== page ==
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Breast Density Estimation in Mammograms Using Unsupervised Image Segmentation

Alhusari, Khaldoon
A Master of Science thesis in Computer Engineering by Khaldoon Alhusari entitled, “Breast Density Estimation in Mammograms Using Unsupervised Image Segmentation”, submitted in November 2023. Thesis advisor is Dr. Salam Dhou. Soft copy is available (Thesis, Completion Certificate, Approval Signatures, and AUS Archives Consent Form).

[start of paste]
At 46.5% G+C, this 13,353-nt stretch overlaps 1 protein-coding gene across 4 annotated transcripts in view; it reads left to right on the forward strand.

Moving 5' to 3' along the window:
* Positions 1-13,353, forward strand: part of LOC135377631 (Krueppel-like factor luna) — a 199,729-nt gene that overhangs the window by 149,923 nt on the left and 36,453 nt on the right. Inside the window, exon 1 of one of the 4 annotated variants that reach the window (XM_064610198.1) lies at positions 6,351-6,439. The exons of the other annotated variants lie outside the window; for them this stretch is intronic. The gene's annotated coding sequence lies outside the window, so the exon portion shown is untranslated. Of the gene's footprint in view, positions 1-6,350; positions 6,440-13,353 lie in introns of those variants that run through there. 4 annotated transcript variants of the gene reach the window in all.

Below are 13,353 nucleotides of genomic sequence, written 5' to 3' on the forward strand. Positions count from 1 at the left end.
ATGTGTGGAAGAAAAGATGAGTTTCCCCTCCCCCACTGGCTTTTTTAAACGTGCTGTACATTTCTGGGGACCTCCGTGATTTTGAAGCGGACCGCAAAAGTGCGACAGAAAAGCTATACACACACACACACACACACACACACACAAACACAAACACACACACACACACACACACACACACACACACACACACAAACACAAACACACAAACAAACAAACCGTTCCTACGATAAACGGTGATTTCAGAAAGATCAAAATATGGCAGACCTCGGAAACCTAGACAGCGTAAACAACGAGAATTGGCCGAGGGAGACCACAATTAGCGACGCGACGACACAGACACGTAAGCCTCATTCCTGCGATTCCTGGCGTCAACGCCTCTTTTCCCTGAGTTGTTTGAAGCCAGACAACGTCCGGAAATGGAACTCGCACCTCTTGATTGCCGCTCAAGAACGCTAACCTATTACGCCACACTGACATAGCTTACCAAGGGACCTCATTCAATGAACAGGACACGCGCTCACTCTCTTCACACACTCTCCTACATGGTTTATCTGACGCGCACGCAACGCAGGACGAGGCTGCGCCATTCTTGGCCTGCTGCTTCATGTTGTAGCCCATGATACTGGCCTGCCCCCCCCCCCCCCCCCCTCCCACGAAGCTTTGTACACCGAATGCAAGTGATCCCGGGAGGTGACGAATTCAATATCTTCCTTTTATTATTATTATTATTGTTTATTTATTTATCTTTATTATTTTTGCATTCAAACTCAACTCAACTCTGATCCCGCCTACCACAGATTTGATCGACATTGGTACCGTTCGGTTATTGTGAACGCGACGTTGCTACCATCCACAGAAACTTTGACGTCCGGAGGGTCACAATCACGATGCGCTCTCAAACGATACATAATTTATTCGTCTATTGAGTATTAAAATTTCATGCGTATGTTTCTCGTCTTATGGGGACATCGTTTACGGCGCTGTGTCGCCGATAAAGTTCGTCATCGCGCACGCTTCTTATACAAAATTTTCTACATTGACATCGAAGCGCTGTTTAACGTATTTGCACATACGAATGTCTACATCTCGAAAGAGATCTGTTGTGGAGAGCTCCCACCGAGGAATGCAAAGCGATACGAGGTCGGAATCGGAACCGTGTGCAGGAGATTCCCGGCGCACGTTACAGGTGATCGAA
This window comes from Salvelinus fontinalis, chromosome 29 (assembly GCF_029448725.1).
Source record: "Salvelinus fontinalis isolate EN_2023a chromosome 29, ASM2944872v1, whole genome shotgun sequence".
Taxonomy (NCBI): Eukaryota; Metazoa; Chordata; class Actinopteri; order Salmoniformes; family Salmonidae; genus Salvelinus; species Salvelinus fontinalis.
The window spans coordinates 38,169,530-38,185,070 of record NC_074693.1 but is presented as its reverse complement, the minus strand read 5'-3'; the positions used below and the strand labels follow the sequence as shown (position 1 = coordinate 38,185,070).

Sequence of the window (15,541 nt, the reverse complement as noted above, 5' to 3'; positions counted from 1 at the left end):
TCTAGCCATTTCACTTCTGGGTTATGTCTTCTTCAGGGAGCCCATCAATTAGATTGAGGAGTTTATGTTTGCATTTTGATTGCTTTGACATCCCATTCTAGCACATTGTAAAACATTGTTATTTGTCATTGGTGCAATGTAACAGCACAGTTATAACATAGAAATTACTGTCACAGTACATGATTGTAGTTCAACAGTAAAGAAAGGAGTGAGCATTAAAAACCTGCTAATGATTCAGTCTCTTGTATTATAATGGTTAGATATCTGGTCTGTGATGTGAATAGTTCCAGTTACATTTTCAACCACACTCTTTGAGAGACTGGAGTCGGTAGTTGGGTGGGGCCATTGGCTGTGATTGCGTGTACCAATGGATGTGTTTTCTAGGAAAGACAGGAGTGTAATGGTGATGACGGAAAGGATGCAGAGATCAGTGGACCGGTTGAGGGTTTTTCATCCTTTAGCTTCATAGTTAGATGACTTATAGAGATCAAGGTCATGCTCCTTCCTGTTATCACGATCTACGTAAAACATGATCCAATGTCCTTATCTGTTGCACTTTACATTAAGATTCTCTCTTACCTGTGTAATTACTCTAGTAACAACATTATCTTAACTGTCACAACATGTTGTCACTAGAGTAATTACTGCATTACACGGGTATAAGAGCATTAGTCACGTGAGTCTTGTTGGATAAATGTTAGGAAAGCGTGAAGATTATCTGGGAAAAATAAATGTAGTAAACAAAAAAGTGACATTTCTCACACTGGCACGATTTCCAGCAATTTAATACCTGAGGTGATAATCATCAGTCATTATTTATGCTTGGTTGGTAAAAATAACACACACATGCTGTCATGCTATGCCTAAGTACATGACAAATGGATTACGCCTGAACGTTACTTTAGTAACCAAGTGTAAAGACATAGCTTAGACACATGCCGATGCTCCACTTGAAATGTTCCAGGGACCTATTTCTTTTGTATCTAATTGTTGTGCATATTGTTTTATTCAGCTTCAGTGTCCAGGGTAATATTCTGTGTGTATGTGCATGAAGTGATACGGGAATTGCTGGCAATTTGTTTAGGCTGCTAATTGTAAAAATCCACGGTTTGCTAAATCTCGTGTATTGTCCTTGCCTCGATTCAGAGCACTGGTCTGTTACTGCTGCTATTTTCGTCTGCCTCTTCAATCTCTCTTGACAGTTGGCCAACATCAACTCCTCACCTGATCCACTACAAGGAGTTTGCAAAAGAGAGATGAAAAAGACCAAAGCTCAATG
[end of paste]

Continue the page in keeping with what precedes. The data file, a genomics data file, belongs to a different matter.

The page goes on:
Breast cancer, the most prevalent cancer in women as of 2020, poses significant health risks. Early detection is crucial for effective management, and mammography serves as a key screening method. Mammograms, produced through mammography, are x-ray images which allow radiologists to assess mammographic density—a measure of non-fatty tissue in the breast. The Breast Imaging-Reporting and Data System (BI-RADS) is the current standard for density measurement, and it categorizes density into four classes. The importance of studying breast density is twofold. First, high breast density can be a factor in lowering the mammogram sensitivity as dense tissue, which looks bright on a mammogram, can mask cancers in mammograms. Second, higher breast density is associated with an increased risk of breast cancer, making accurate assessments vital. However, challenges arise in interpreting mammograms, particularly regarding inter-observer variability, especially with dense breasts. This work addresses the need for accurate and objective breast density assessments. It proposes a label-noise-tolerant unsupervised-learning-based method for quantitative breast density estimation. The study begins with a comprehensive review of existing literature and state-of-the-art techniques. A framework for breast density estimation is then introduced, involving mammogram preprocessing, unsupervised segmentation, and percentage density estimation. A convolutional neural network (CNN) with a loss function combining similarity and continuity is adapted for segmentation. The framework is tested on two public datasets (DDSM and INbreast), and its segmentation quality, classification capability, and unsupervised labeling ability are evaluated. Silhouette scores exceed 0.92 for subsets of both datasets, demonstrating strong segmentation performance. Per-patient agreements of 71.43% and 79.28% are achieved for DDSM and INbreast datasets, respectively, comparable to state-of-the-art techniques. The clustering quality assessment confirms reasonable unsupervised labeling, with Silhouette scores averaging around 0.57 for DDSM and 0.50 for INbreast. The proposed framework provides a non-subjective model for quantitative breast density estimation. Its potential benefits extend to clinical settings, where it can aid radiologists in assessing breast density.
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